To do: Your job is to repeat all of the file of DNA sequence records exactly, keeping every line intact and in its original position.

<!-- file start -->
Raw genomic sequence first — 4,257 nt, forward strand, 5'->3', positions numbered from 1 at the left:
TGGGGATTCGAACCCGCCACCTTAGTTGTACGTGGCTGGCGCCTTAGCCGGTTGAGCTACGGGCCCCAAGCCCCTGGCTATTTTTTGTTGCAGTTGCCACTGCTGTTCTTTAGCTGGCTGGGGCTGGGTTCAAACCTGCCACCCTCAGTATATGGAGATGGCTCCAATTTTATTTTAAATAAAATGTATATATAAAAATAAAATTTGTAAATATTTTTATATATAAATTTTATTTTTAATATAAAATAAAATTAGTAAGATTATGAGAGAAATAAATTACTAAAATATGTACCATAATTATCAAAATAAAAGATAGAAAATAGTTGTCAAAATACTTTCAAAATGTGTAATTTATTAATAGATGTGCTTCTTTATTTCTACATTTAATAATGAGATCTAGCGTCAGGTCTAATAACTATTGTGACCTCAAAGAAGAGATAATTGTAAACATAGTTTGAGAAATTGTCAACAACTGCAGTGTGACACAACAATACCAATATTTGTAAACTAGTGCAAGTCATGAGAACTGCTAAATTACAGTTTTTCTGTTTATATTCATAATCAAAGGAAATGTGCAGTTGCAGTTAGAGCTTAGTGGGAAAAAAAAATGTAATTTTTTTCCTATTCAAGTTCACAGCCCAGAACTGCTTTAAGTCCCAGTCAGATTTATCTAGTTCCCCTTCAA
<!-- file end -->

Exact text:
Raw genomic sequence first — 4,257 nt, forward strand, 5'->3', positions numbered from 1 at the left:
TGGGGATTCGAACCCGCCACCTTAGTTGTACGTGGCTGGCGCCTTAGCCGGTTGAGCTACGGGCCCCAAGCCCCTGGCTATTTTTTGTTGCAGTTGCCACTGCTGTTCTTTAGCTGGCTGGGGCTGGGTTCAAACCTGCCACCCTCAGTATATGGAGATGGCTCCAATTTTATTTTAAATAAAATGTATATATAAAAATAAAATTTGTAAATATTTTTATATATAAATTTTATTTTTAATATAAAATAAAATTAGTAAGATTATGAGAGAAATAAATTACTAAAATATGTACCATAATTATCAAAATAAAAGATAGAAAATAGTTGTCAAAATACTTTCAAAATGTGTAATTTATTAATAGATGTGCTTCTTTATTTCTACATTTAATAATGAGATCTAGCGTCAGGTCTAATAACTATTGTGACCTCAAAGAAGAGATAATTGTAAACATAGTTTGAGAAATTGTCAACAACTGCAGTGTGACACAACAATACCAATATTTGTAAACTAGTGCAAGTCATGAGAACTGCTAAATTACAGTTTTTCTGTTTATATTCATAATCAAAGGAAATGTGCAGTTGCAGTTAGAGCTTAGTGGGAAAAAAAAATGTAATTTTTTTCCTATTCAAGTTCACAGCCCAGAACTGCTTTAAGTCCCAGTCAGATTTATCTAGTTCCCCTTCAA